Contributing author, Clinical Health Psychologist William W. Deardorff, PhD, ABPP stresses the importance of pre-surgical psychological screening for patients considering an elective spine surgery.
You can see his first 2 parts in this blog series here:
This week, Dr. Deardorff describes what to expect after having a pre-surgical psychological screening.
What should a patient expect after undergoing a pre-surgical psychological screening?
The pre-psychological screening will likely yield 1 of 3 results:
- All clear for surgery
- Recommend further preparation for surgery treatment
- Avoid the surgery due to high risk for clinical failure
If your psychologist recommends surgery preparation, he or she will focus the treatment plan to address concerns that were identified during the pre-psychological screening.
- Treating identified depression
- Detoxing off of too much medication
- Undergoing a pre-operative muscle strengthening program
- Cognitive therapy for coping with chronic pain
- Psycho-educational approaches to manage expectations about the spine surgery outcomes
If a patient is found to be a poor surgery candidate and it is not recommended, other treatment options might include a pain program similar to the one I mentioned previously (in The Psychology of Pain Blog Series 1).
Does insurance generally cover these screenings?
That is very difficult to say given the overwhelming number of policies. Often, a patient will get a referral for the pre-surgical screening from the surgeon, and this can be considered as being medically necessary. In these cases, the pre-surgical screening may be covered under medical benefits (versus mental health).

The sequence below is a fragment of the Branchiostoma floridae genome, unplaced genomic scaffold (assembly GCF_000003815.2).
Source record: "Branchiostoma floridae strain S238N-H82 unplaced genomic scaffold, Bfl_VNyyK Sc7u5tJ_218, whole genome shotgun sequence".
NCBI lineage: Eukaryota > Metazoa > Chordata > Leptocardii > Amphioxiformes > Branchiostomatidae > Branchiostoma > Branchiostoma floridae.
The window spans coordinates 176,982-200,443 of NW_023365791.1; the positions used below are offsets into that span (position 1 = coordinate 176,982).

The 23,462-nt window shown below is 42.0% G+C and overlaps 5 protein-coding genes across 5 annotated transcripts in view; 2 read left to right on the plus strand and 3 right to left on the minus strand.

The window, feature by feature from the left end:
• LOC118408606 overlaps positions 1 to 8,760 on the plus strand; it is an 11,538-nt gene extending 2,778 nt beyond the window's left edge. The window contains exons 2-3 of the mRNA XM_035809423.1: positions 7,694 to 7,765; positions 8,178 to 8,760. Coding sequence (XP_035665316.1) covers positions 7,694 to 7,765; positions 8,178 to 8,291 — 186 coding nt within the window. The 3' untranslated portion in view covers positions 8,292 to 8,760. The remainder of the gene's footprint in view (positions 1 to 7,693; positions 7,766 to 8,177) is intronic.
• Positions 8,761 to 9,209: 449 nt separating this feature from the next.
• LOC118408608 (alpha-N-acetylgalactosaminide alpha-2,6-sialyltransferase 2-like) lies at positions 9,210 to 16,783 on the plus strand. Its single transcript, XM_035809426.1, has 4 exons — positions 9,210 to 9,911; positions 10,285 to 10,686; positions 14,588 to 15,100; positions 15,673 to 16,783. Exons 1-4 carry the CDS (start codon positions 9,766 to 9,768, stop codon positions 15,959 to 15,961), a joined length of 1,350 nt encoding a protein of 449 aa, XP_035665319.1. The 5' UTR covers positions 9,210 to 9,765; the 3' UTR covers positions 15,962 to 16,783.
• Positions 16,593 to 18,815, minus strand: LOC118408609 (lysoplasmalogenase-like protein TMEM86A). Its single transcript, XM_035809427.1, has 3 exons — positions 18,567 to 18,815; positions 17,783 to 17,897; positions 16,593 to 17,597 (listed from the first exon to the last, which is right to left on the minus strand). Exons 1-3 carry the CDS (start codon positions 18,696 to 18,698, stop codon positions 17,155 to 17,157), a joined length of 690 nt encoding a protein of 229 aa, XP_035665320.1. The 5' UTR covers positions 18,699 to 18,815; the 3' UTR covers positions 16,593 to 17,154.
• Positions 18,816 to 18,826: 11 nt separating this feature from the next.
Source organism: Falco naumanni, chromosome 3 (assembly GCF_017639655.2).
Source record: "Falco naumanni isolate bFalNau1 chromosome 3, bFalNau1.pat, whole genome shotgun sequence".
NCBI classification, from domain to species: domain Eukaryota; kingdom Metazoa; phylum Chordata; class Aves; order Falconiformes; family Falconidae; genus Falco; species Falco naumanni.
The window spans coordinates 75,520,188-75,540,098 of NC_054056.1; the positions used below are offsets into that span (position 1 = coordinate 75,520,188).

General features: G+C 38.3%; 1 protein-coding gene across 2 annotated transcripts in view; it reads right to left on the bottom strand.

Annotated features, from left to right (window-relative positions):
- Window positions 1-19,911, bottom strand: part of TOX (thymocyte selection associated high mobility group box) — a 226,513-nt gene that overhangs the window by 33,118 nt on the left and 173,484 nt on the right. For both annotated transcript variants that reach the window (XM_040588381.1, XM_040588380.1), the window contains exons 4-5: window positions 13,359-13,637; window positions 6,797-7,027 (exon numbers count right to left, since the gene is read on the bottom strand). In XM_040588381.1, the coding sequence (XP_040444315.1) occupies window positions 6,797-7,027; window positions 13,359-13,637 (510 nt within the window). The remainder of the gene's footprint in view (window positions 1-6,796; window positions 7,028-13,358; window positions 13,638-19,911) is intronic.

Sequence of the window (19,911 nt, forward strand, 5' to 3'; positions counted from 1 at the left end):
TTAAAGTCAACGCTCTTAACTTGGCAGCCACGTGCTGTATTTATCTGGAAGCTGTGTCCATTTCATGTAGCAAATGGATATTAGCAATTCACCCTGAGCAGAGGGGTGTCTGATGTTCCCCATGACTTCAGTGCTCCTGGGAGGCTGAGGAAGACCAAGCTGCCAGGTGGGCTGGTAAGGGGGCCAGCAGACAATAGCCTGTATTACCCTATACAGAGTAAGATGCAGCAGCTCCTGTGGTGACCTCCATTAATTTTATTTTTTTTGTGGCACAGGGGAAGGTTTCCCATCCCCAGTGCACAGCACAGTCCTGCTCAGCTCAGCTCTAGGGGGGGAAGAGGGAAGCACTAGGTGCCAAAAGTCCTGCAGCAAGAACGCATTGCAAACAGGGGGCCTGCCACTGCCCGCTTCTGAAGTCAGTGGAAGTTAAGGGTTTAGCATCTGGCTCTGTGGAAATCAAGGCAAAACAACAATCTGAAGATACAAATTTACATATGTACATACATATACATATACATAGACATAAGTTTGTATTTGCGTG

In any case, the most prudent approach is to discuss the coverage with one’s insurance company ahead of time. Generally, the patient can obtain the CPT codes (the charge codes) from the psychologist doing the pre-surgical screening and ask the carrier about coverage. The pre-surgical screening will generally consist of an interview with the psychologist and psychological testing.
Most spine surgeons who value pre-surgical screenings will have a psychologist they refer to often. Otherwise, you might try and find a psychologist who is a member of the North American Spine Society (NASS), American Pain Society (APS) or similar multidisciplinary professional organization. Larger spine surgery practices, especially those associated with university medical schools will have a spine psychologist as part of the treatment team.